revolvers and mu using them, I call my God as wetness that I neither
used pistols, revolvers, nor any instrument on that day that would
deprive the life of a child, let alone a man.  Nor did I go there
on purpose to take life away.”

Their mass funerals and events with the Land League
focused the minds of the popular masses on the injustice of English
rule in Ireland.  Public outrage at the executions, as well as
agitation for an amnesty for Fenian prisoners, succeeded in mobilizing
nationalist opinion to an extent that the rising itself failed to
achieve and provided a basis for the launching of the home rule
movement.

John Larkin and Paul Revere’s Ride.  The following excerpt comes from the genealogy of the Larkin family, published in 1930.

“Samuel Larkin, born 1701, died 1784 aged 83; he was a
chairmaker, then a fisherman, and had horses and a stable.  He was
the owner of Brown Beauty,
the mare of Paul Revere’s ride made famous by the Longfellow
poem.  The mare was loaned at the request of Samuel’s son, deacon
John Larkin, and was never returned to the owner.”

According
to this source, the famous horse was owned not by Deacon John, but by
his father.  If true, this would mean that not only did Revere
ride a
borrowed horse but a borrowed borrowed horse.  That it had a name
is
difficult to prove in the absence of corroborating evidence.

John
Larkin’s estate inventory lists only one horse, unnamed, value of sixty
dollars.  The inventory does reveal that Larkin was a wealthy man,
with
possessions valued at over $86,000.  He was probably a friend of
the
patriot cause in Charlestown and it would seem natural that the
patriots would have depended on someone in his position to provide an
expensive item such as a horse if it were needed.  But the horse
itself
may not have had a name.

The Larkin Monument.  The Larkin Monument stands on Telegraph Hill at the
highest point in Higham in Kent, in memory of Charles Larkin a
Rochester auctioneer for his work in promoting the Parliamentary Reform
Bill of 1832.

The inscription on the monument reads as follows:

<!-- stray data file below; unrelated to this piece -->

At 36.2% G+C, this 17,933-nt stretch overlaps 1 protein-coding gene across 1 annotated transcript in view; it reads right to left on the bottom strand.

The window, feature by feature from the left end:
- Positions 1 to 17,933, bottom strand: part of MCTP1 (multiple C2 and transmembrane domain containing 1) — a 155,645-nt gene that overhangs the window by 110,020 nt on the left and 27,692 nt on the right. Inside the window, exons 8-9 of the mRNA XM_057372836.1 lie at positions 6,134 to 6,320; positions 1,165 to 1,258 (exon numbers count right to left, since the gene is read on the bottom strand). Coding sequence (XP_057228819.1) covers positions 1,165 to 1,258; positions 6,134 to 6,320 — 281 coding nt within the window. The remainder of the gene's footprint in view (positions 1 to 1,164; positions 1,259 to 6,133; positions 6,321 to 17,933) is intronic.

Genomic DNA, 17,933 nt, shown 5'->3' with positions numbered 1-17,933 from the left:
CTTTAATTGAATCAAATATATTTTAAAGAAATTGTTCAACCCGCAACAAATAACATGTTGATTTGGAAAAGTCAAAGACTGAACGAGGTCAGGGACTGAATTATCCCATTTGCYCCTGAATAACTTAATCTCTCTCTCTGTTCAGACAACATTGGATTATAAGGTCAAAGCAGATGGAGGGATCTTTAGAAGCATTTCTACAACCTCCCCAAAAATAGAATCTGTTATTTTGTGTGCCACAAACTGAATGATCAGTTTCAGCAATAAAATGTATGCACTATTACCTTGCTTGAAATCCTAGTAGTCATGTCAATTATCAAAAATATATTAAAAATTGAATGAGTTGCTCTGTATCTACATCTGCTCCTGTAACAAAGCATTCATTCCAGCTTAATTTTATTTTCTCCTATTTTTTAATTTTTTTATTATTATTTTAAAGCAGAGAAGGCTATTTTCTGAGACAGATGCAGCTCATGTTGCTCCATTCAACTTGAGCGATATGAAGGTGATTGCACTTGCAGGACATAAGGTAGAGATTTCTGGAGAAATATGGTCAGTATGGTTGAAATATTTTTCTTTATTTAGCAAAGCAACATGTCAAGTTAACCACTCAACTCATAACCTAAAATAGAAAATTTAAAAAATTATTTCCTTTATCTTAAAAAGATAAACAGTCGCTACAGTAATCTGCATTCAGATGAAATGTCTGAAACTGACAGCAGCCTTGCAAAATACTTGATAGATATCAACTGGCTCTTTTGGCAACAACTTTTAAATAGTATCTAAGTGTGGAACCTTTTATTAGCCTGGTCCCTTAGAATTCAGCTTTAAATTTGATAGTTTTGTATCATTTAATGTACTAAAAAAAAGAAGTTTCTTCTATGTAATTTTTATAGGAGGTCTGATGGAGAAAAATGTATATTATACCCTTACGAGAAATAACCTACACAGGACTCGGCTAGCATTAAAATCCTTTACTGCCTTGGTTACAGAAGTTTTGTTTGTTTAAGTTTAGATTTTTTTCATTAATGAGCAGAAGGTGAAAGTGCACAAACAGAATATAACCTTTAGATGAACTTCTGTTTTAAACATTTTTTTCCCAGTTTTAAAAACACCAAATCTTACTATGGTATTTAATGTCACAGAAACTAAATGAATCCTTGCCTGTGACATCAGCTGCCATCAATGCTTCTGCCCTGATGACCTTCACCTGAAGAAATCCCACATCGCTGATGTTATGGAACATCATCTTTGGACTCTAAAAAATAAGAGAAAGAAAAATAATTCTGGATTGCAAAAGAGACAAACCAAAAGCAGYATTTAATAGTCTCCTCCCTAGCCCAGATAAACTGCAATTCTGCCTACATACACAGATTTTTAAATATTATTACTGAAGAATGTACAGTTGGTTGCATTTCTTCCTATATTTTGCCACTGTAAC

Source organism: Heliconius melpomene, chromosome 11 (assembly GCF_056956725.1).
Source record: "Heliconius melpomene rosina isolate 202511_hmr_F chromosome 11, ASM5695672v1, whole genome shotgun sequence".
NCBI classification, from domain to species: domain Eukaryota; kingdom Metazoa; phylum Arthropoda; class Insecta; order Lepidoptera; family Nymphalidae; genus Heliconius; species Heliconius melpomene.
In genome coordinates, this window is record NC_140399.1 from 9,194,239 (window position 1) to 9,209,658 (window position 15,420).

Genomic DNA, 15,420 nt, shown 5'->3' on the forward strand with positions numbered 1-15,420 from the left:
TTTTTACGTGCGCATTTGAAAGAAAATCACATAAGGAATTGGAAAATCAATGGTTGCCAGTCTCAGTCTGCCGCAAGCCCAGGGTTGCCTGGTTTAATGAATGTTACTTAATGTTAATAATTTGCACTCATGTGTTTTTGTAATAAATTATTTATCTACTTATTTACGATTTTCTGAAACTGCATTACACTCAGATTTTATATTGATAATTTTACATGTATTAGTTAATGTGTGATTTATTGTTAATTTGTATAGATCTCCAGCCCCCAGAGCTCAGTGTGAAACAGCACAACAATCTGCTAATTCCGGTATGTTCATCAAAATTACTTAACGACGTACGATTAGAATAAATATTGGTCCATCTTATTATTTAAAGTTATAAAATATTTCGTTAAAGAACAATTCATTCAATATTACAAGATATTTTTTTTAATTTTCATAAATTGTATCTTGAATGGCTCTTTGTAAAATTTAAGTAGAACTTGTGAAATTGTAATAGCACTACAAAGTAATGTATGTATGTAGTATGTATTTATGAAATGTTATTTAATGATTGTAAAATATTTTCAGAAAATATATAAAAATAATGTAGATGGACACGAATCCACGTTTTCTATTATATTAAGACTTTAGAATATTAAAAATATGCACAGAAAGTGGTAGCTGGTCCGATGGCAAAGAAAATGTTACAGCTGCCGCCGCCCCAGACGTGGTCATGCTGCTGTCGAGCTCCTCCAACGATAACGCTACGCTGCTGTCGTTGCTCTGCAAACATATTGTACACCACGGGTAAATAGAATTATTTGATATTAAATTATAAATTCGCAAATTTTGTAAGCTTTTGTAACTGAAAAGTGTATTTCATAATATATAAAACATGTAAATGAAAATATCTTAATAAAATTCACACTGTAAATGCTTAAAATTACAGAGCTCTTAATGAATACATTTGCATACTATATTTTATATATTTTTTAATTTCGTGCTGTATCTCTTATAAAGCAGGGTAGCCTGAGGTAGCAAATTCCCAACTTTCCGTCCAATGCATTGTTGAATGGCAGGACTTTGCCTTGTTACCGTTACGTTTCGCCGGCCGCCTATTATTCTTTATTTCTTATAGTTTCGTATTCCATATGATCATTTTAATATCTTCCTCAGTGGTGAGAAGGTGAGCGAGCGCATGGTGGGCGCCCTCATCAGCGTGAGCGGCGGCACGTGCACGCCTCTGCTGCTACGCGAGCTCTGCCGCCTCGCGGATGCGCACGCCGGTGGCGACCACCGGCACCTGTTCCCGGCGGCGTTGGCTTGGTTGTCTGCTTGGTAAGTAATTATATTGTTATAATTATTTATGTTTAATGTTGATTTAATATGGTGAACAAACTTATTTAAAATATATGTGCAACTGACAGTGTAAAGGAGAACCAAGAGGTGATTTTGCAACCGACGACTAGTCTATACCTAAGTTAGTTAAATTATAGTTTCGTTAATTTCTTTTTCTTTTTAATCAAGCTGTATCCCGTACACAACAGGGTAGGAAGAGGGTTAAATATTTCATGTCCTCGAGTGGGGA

“The Friends of Freedom in Kent erected this Monument to
the memory of
Charles Larkin,
In grateful testimony to his fearless and long
Advocation of
Civil and Religious Liberty
And in his zealous exertions in promoting the
Ever Memorable Measure of
Parliamentary Reform,
AD 1832.”

The Darling Buds of May.  The most famous Larkin family is fictitious, that
created by the writer H.E. Bates in his five books about the Larkins,
starting with The Darling Buds of May
in 1958.  These books was made into a TV series in the early
1990’s which proved very popular with the British viewing public.
The program described an idyllic rural 1950’s Kent and was filmed in
the Kent village of Pluckley and in nearby locations.

The key characters were Sidney Charles “Pop” Larkin (David Jason), Ma
Larkin (Pam Ferris), who were unmarried, their eldest daughter Mariette
(Catherine Zeta-Jones), and tax-collector Cedric Charlton (Philip
Franks), who was re-christened Charley by the Larkins.

Charley arrived at the beginning of the first episode to get Pop Larkin
to fill in his tax forms.  He was distracted from this when he
fell in love with Mariette Larkin at first sight and the Larkins
distracted him even further by attempting to teach him to play crib and
getting him drunk.  In spite of his terrible hangover the next
day, he became captivated by the idyllic country life led by the
Larkins, and ended up as a member of the family.

Tom Keneally’s The Great Shame.  Tom Keneally’s The Great Shame
tells of Ireland’s familiar form of exile – one that was forced.

The book opens in a townland outside Ballinasloe in Galway where a